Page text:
There they were again, those footprints with the long second toe, in the drying sweet sand. Albin crept to his hands and knees and sniffed the footprint. There was nothing he could smell but the faint scent of something between vanilla and coriander. He traced his fingers along the inside of the arch, tamping down slightly. He surmised that it was made less than an hour ago, just after the tide had retreated out into the bay. He looked at the direction of the footprint's travel--towards the ocean. Had Gjord gone for a swim? he wondered.
Albin sat down lightly in the sand, to the left of the print. He arranged the tatters of his pants to cover his legs to prevent unnecessary scorching from the twin stars in the sky. One was vast and red, a blood glow behind the constant haze. The other was white and tiny and focused. Albin once thought that together they looked like an eye, gazing down at him, but only after a few weeks, watching the white star orbit the red one, and after calculating that they would never set and that the planet was tidally locked, it just became an oppressive, angry backdrop. The only relief was when the planet's small moon eclipsed the suns, offering less than ten percent shade. What was worse, was that he could visibly see, on each eclipse, that the moon's orbit was decaying. Albin surmised that there was only a few earth months until the moon smashed into the planet. He doubted the event would be survivable.
"Margh," he muttered. His words were abandoning him. There was no need for them, now that Gjord had gone off. Run off. Run away. Off in the rocks somewhere, hiding from him. Only a few traces belied his continued presence: footprints, a pool of urine every so often, a sickly wet pile of shit behind the tall rocks.
Albin licked his finger then stuck it in the sand. He pulled it out and sucked on the grains until they melted. Sweetness. It made his teeth ache as it soaked into the porous enamel and attacked exposed nerve endings. It was the detritus of the planet's ocean, the fecal matter of the exotic microbes that turned the sea to iridescent sludge. Gjord had called it manna. Albin scoffed. It was simply sucrose. It was their only food supply, and over the months they'd been stranded, Albin had felt his bones deteriorate and his mind spin. There were trace minerals in the sand, which probably kept their bodies somewhat functional, but prolonged death.
He thought for a bit, debating again whether to try to find Gjord and apologize. He couldn't remember the argument though, and hated the idea of apologizing for something he might have been right about. He stood and stretched his wiry frame--his pants fell from his his waist to his hips, and he pulled them up, readjusting the makeshift belt. He'd lost so much weight. He wondered if Gjord would even recognize him now--he laughed haltingly.
Albin turned his back to the suns and followed his shadow up into the rocks. He knew them all like friends, or at least consistent and silent neighbors, since he didn't find them talkative enough to start up any friendships. He veered to his right, as he usually did when he came up this way. He stopped and suddenly wondered why. He turned and faced left. He furrowed his brow and scratched at his beard.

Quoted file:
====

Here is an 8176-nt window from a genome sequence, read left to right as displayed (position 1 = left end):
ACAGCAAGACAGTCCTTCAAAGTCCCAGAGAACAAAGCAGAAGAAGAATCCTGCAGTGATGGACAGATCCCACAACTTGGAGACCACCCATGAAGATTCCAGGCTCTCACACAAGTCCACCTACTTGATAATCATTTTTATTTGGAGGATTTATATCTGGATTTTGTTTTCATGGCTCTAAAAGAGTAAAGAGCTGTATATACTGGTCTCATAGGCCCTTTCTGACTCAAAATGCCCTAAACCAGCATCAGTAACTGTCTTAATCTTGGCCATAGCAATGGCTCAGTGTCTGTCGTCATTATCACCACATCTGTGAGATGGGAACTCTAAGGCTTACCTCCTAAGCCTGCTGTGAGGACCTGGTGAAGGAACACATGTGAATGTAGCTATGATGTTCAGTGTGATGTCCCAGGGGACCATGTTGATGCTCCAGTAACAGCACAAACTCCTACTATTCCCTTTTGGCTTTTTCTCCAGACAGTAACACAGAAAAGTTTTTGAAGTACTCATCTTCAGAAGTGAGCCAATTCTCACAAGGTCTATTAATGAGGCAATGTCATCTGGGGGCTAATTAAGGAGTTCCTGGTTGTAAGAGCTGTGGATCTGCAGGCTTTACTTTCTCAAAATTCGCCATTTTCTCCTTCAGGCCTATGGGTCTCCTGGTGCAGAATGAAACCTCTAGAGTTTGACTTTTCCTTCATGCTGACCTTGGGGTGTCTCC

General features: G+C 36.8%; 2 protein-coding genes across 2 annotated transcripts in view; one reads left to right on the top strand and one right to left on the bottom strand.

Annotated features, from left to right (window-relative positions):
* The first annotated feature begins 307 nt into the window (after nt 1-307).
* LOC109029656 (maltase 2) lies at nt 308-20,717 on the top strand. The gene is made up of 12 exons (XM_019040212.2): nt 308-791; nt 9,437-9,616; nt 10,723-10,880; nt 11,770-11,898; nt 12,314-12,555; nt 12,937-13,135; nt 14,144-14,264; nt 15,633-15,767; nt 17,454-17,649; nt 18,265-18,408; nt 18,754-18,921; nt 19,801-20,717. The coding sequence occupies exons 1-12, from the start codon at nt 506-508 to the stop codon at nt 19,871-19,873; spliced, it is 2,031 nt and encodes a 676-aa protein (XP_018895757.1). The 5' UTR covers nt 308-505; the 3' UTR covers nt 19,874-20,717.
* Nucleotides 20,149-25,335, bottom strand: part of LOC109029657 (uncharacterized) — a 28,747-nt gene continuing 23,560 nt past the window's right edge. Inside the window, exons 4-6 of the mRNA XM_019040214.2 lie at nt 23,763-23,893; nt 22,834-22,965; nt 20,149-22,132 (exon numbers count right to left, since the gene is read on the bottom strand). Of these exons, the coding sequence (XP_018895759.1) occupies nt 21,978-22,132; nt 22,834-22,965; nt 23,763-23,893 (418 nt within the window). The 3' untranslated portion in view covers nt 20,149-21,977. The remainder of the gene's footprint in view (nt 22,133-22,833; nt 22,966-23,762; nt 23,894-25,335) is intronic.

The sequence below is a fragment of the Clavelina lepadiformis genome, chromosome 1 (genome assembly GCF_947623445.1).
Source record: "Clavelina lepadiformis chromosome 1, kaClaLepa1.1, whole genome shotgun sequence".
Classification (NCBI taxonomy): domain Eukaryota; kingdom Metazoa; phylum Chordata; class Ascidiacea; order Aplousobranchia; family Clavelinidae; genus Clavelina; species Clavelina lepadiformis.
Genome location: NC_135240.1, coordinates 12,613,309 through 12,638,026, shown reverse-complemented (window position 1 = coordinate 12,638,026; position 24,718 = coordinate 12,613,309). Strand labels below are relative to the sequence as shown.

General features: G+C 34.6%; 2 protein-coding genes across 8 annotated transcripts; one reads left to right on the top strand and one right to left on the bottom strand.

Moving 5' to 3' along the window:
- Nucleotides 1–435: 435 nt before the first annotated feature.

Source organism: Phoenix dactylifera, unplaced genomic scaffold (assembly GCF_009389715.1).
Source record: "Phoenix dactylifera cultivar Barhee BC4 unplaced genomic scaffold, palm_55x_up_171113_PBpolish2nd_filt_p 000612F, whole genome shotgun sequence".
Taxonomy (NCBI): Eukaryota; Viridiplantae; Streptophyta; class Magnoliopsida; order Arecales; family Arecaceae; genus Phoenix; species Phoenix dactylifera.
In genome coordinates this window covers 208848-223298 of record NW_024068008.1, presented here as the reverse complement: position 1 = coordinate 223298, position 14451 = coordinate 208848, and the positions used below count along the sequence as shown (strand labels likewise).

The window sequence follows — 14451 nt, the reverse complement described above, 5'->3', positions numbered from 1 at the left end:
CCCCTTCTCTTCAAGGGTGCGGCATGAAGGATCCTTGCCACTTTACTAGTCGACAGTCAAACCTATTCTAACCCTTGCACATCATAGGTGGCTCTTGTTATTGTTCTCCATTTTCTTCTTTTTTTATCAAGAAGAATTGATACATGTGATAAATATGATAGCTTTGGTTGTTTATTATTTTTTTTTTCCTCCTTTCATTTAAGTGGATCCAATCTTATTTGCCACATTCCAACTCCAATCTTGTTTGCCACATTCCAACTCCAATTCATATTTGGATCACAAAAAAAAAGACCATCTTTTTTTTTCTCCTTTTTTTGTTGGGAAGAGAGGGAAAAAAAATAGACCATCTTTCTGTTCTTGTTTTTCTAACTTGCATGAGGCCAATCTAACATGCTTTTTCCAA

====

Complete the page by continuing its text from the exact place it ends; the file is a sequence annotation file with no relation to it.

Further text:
"Why is that?" he said, his voice barely a whisper. "Why do I never go this way?"
He started to walk in that direction, scrambling delicately over the rocks. He grew more excited.
"Gjord!" he shouted. "Gjord! I am here! It's Albin! Let's end this fight! We have been silly men, foolish men. We have been like children! Gjord I--"
He stopped. A few feet away was a mound of gray mosslike life. There were thin stalks rising up, waving in the breeze and capped in glossy red tips. He took a few tentative steps towards the mass and then knelt down beside it. The moon was beginning to rise from the ocean, a blackness, and started to eat into the red sky. Albin inserted his fingers between the stalks--this was novel life and he hadn't seen it before. The stalks were pliant and velvety. He slid down and pressed his hand into the mossy substrate--it was spongey and wet. He grabbed a bit of it between two fingers and pulled. It ripped away, and there was a waft of ammonia. He covered his nose with his other hand. He pressed further into the mass and felt tough fibers. He quickly pulled away more of the mossy layer and revealed a layer of matted hair.
Albin gasped and fell backward.
"Gjord!" he wailed.
He picked at the moss and found bare teeth--the lips tore away with the moss. The nose was relatively intact, but leathery and shrivelled. The eyes were go, replaced by curled up stalk threads, still white in the darkness of the skull holes. Albin slipped a hand underneath the skull and brushed the hair with his fingers. He rocked back and forth.
"Look at the suns Gjord. Do you see them?" He started to cry. "The moon is coming. It's coming for us. Do you see how it darkens the sky now? When we first came, it was just a dot, and now it brings a half-hearted night. Soon it will darken everything."
Albin withdrew his hands, letting the skull drop the inch to it's resting place.
"It was me all this time," he whispered. He looked at his feet. "I forgot I had lost my shoes."